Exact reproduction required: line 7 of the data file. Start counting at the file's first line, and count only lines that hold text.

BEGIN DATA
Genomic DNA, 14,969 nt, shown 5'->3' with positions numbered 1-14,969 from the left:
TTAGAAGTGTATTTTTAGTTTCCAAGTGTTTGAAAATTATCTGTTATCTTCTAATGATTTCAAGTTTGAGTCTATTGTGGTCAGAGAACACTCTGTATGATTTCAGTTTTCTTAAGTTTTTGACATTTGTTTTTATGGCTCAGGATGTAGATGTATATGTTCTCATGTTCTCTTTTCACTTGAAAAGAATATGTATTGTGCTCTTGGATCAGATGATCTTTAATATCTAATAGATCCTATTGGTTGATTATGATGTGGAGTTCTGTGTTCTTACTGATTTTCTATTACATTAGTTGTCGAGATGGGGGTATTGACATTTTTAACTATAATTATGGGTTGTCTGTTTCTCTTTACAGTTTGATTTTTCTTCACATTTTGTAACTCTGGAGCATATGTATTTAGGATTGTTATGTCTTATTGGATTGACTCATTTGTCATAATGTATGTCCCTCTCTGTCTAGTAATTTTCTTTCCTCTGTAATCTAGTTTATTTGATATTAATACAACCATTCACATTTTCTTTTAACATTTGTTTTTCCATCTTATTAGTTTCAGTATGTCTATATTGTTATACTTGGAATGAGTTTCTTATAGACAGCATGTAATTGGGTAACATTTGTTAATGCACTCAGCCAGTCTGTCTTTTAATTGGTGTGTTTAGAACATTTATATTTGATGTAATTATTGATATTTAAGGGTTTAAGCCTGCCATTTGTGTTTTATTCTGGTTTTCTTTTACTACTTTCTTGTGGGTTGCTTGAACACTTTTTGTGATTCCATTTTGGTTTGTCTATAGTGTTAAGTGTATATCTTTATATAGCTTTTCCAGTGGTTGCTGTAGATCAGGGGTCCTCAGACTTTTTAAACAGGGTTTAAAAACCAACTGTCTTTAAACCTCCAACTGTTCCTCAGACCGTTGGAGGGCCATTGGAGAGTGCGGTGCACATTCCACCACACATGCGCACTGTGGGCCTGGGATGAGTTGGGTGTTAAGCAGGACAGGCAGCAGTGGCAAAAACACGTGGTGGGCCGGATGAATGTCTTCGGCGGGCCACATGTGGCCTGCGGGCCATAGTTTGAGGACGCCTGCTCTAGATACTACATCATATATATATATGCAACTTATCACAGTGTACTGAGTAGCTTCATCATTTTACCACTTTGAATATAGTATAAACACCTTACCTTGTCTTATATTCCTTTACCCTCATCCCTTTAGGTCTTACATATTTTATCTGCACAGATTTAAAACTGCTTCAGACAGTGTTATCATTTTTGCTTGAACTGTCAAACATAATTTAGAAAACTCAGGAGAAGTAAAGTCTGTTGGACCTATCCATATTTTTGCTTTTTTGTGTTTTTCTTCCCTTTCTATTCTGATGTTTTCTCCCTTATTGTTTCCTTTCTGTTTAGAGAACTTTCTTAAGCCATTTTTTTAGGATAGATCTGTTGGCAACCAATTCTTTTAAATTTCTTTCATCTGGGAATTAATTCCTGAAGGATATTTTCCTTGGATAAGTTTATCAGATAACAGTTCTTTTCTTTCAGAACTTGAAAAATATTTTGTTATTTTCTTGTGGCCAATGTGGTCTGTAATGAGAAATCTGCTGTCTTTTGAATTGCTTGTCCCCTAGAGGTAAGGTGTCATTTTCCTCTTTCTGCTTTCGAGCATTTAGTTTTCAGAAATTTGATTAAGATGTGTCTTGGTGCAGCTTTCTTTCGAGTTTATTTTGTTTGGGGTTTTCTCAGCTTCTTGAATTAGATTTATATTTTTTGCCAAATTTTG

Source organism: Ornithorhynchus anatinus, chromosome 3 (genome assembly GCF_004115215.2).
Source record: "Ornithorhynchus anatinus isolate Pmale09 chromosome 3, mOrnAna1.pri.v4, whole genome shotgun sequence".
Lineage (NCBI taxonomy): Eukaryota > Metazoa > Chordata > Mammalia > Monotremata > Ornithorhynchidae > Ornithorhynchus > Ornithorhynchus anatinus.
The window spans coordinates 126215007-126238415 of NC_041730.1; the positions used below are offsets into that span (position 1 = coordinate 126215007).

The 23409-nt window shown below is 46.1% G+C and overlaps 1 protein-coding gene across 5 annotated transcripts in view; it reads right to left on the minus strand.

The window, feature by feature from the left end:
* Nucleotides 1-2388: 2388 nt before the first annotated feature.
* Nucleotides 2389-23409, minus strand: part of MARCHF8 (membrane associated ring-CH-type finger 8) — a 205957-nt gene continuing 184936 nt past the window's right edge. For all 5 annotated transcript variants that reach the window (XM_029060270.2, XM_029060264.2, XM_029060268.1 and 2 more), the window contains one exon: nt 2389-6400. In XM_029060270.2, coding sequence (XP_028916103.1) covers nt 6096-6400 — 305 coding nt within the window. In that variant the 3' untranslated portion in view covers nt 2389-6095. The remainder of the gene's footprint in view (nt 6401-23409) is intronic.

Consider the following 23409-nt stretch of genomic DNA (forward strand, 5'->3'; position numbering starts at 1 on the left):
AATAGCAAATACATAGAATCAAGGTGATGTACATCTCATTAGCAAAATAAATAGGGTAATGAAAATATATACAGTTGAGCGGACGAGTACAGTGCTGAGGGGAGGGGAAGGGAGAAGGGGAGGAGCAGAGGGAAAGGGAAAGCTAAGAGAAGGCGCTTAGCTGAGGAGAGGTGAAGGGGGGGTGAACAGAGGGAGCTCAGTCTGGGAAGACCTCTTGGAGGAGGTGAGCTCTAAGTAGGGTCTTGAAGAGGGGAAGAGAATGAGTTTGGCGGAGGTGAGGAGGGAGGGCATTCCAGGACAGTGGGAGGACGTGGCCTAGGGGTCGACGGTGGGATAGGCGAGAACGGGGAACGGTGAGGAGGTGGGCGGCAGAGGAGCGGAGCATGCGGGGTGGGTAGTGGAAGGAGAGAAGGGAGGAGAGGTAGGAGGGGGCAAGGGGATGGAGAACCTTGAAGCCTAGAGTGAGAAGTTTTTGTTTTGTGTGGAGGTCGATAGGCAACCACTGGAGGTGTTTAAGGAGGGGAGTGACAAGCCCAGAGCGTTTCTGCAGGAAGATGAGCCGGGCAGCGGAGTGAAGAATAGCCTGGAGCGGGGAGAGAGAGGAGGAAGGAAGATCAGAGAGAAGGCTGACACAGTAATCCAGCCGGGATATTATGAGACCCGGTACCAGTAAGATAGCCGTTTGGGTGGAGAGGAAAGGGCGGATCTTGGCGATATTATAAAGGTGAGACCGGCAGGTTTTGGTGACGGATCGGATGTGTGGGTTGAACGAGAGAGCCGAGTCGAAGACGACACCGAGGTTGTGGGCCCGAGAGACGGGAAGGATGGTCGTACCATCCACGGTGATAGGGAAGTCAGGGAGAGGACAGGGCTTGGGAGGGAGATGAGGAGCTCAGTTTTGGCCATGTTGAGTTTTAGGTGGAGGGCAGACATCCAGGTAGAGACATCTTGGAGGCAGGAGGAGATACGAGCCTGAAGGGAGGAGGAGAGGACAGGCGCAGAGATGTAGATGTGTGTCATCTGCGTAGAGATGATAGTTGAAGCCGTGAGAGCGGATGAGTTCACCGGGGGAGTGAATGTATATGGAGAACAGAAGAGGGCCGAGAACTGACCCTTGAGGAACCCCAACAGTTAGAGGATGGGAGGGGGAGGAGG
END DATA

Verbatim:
The 23409-nt window shown below is 46.1% G+C and overlaps 1 protein-coding gene across 5 annotated transcripts in view; it reads right to left on the minus strand.